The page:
Archive - News Article
September 23rd, 2011
CUMBERLAND â The Town Council has enabled more residents to take part in the senior citizen tax deferment program by lowering the age requirement and increasing the income guidelines for eligible seniors.
Initiated in 2003, the senior citizen tax deferment program is a tax-relief aid that works like a loan. It allows qualified seniors to defer all or part of their taxes and special assessments on their primary home. The loan is paid when the property is sold, or upon the death of the participant.
WOONSOCKET â Police Chief Thomas S. Carey and members of his command staff offered encouragement to a group of 36 potential police department applicants Thursday night at the high school... as well as a reality check.
The group showed up to hear details on the departmentâs preparation of a new hiring list that will be used to send two new police candidates to the R.I. Municipal Police Training Academy in January and possibly additional candidates to academies in the future.
CENTRAL FALLS â Less than two months after Central Falls filed for Chapter 9 bankruptcy, Gov. Lincoln Chafee and state-appointed Receiver Robert Flanders have put forward a five-year financial plan that, if approved by the Bankruptcy Court and creditors, would allow the city to continue to exist on its own, without being taken over by Pawtucket or carved up with the pieces parceled out among its neighbors.
LINCOLN â A record number of people came out to the Twin River Event Center on Thursday night to honor the author of a book on a record-setting baseball game, a Central Falls native who heads up the prestigious Wal-Mart Foundation and other special guests at the Blackstone Valley Tourism Council's 26th Annual Awards Dinner.
WOONSOCKET â A new study says the cost of rental housing has risen faster here than any other community in the Blackstone Valley.
The HousingWorksRI 2011 Fact Book, released this week, says the average two-bedroom rent in the city during the second quarter of the year reached $993, almost 75 percent higher than it was a decade ago.
The main culprit behind skyrocketing rents is the continuing wave of foreclosures, the agency said.
WOONSOCKET â Without uttering a single word, former Mayor Susan D. Menard made it official yesterday: She will not be a candidate for mayor, leaving the freshman incumbent, Mayor Leo T. Fontaine, to walk into a second term without opposition.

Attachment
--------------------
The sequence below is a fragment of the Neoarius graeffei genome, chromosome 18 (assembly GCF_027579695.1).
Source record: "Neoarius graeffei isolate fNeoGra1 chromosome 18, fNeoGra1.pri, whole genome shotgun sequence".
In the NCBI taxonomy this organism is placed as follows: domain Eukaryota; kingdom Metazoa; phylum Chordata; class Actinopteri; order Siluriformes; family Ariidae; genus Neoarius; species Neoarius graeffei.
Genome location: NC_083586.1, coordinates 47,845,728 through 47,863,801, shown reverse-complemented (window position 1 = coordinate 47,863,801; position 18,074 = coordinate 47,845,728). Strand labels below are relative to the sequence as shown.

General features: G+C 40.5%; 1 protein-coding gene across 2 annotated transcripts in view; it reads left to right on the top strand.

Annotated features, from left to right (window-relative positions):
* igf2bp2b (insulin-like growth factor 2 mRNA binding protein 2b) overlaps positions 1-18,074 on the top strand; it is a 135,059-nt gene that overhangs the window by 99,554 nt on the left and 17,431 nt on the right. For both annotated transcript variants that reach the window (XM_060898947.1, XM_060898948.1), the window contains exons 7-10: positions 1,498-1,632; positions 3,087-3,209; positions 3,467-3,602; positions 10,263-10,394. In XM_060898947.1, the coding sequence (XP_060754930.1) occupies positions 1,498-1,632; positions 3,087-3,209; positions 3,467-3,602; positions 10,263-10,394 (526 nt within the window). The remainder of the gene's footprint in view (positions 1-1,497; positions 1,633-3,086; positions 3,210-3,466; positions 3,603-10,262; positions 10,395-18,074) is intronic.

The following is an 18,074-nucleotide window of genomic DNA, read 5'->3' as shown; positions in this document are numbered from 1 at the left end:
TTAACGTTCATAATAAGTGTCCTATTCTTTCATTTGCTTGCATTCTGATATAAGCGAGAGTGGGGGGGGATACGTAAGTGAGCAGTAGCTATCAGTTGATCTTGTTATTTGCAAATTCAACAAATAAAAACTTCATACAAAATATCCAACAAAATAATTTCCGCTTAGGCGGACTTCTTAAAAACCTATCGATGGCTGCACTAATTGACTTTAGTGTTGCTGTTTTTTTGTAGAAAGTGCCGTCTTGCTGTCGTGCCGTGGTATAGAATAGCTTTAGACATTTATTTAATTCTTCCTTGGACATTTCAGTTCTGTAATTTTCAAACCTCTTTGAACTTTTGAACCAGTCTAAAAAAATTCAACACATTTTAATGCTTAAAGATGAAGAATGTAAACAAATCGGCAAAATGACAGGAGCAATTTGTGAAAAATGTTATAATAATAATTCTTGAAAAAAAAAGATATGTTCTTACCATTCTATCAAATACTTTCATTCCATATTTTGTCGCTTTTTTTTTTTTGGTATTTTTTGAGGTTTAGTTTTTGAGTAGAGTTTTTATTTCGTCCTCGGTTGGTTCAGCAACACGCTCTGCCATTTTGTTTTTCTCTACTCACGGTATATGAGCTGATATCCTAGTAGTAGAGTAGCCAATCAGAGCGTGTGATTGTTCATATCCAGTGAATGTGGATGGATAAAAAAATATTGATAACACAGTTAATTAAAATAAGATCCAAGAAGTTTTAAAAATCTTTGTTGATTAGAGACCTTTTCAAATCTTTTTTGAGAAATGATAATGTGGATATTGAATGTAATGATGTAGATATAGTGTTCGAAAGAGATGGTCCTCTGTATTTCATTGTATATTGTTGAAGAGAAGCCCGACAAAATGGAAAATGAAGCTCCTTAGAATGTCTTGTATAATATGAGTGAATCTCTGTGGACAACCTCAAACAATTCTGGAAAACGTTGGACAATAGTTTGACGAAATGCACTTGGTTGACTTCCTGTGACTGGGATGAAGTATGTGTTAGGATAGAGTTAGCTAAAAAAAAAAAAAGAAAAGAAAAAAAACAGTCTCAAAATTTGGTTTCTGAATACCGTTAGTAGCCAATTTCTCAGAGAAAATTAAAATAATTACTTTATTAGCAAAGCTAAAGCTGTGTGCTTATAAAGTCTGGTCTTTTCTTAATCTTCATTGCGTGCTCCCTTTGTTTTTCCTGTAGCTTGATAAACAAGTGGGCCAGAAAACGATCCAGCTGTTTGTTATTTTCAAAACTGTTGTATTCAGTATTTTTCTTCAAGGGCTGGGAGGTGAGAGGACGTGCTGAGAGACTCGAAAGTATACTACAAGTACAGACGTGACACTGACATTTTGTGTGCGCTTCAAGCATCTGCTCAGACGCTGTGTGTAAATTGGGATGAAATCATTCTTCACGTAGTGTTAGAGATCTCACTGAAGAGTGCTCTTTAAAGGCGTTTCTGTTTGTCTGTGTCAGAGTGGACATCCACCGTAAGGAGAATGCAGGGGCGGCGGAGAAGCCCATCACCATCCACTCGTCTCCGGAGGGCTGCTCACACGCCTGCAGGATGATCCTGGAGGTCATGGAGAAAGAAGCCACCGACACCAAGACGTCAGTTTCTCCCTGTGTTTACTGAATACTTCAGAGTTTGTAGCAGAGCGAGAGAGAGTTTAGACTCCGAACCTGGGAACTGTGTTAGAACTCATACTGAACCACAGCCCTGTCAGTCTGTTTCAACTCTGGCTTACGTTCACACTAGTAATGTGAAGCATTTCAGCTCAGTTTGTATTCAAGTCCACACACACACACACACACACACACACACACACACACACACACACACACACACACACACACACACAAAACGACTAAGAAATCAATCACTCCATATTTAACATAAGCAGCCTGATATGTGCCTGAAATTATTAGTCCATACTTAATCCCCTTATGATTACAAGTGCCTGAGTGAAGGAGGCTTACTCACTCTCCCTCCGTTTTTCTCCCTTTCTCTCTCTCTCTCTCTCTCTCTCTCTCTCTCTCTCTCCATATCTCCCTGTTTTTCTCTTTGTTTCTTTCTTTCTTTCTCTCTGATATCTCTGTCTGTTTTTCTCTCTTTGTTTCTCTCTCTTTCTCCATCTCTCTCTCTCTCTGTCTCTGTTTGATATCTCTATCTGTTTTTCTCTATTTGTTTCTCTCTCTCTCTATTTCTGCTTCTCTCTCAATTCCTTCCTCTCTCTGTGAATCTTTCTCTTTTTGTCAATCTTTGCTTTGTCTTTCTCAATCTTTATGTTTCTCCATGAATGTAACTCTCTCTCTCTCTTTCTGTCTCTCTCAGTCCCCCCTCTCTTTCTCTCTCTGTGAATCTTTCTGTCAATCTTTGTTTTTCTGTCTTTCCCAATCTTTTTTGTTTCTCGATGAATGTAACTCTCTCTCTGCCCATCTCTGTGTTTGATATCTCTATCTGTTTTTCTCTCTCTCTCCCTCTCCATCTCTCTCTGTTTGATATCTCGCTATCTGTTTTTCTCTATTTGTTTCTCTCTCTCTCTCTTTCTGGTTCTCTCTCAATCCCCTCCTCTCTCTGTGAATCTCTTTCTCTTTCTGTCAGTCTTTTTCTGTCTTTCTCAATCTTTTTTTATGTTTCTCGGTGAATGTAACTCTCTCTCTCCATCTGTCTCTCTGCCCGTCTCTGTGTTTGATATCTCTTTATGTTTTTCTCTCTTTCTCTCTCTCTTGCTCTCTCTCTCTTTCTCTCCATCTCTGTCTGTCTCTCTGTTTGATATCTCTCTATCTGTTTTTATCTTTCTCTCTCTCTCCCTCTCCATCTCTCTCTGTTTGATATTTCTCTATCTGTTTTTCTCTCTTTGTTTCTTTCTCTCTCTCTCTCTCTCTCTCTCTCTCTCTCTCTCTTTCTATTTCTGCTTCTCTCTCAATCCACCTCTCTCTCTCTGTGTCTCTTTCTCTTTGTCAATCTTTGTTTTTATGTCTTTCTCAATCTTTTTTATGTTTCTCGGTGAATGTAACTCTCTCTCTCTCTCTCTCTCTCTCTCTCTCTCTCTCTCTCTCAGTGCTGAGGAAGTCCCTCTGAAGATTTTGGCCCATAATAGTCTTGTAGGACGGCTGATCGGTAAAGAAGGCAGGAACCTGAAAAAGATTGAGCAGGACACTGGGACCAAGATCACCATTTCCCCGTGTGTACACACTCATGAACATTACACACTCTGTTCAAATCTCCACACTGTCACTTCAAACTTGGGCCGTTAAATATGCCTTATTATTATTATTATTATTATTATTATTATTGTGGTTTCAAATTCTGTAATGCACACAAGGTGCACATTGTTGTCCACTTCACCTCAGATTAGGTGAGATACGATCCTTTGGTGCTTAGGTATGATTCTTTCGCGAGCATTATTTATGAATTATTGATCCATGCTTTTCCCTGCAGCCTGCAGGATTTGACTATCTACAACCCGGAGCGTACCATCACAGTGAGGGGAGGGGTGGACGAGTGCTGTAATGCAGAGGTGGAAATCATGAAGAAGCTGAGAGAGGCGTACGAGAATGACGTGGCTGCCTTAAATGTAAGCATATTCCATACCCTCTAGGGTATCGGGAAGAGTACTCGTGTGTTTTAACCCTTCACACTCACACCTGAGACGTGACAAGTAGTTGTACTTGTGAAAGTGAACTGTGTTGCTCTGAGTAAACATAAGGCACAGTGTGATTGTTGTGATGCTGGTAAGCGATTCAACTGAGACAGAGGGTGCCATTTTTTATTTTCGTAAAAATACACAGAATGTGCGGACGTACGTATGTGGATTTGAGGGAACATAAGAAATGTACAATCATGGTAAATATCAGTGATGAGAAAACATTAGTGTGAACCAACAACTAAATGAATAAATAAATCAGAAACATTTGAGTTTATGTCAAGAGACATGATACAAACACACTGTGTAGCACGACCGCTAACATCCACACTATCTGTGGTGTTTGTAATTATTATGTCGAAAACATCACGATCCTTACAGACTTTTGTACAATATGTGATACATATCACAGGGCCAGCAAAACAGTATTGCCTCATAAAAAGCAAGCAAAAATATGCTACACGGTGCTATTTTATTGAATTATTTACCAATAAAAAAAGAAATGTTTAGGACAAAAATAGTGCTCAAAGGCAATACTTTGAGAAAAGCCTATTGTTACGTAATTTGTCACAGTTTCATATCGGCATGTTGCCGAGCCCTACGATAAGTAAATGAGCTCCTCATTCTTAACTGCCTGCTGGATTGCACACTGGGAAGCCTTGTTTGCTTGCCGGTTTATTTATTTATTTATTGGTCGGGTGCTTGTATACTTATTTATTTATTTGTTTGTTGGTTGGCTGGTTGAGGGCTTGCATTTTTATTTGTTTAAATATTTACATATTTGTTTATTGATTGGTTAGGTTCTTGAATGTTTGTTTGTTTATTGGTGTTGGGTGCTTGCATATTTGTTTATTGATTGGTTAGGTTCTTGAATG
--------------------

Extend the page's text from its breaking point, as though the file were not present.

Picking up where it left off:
Menard did not return signed nomination forms to the Board of Canvassers by Tuesday's 4 p.m. deadline, excluding herself from further competition in this season's balloting. In fact, despite publicly professing serious interest in taking on Fontaine last month, she never picked up the blank forms, which had been available at City Hall since Sept. 6.
WOONSOCKET â An observant neighbor helped police in the arrest of a city man charged with breaking into cars on North Main Street Sunday evening.
Todd J. Green, 40, of 502 North Main St., was later arrested on a charge of tampering with motor vehicles in connection with the case, police said.
Patrolman Enrique Sosa reported patrol officers responded to the 300 block of North Main Street just before 9 p.m. after a resident of the area observed a man attempting to break into a neighborâs van and went out to confront him.
WOONSOCKET â The cop who coaxed a confession from serial killer Jeff Mailhot in 2004 has just added another notch on his belt â a seat at the next installment of the FBI National Academy.
Beginning Oct. 3, Detective Capt. Edward J. Lee Jr. will live at the prestigious academy in Quantico, Va., for about ten weeks while taking advanced courses in violent crime, computer forensics and others.
And, oh yeah, Mailhot's going with him, too â or at least his case file.
WOONSOCKET â Local historian Elizabeth Vangel noticed the old monument one day when she was conducting a census of historic sites in the River Street area last year.
She found it outside the office of the former Woonsocket Rubber Companyâs Alice Mill which, by then, had become a plant for Tech Industries.
The metal plaque was attached to a large glacial boulder and bore an inscription that she found in keeping with her studies of local residents who played a role in the nationâs Civil War.
LINCOLN â The gun and cannon fire had just concluded, Union and Confederate soldiers hustling to their fallen comrades laying in the grass in attempts to save their lives, when 10-year-old Hannah Turgeon turned to her parents and stated, âThat was outstanding.
âIt's pretty cool to see them fighting with all the guns and cannons, the BOOMs; they made it look so real,â noted the Cumberland girl, who attended with her family âA Call to Arms: The 150th Anniversary of the Civil War/Re-Enactment and Living History Weekendâ at Chase Farm Park on Saturday.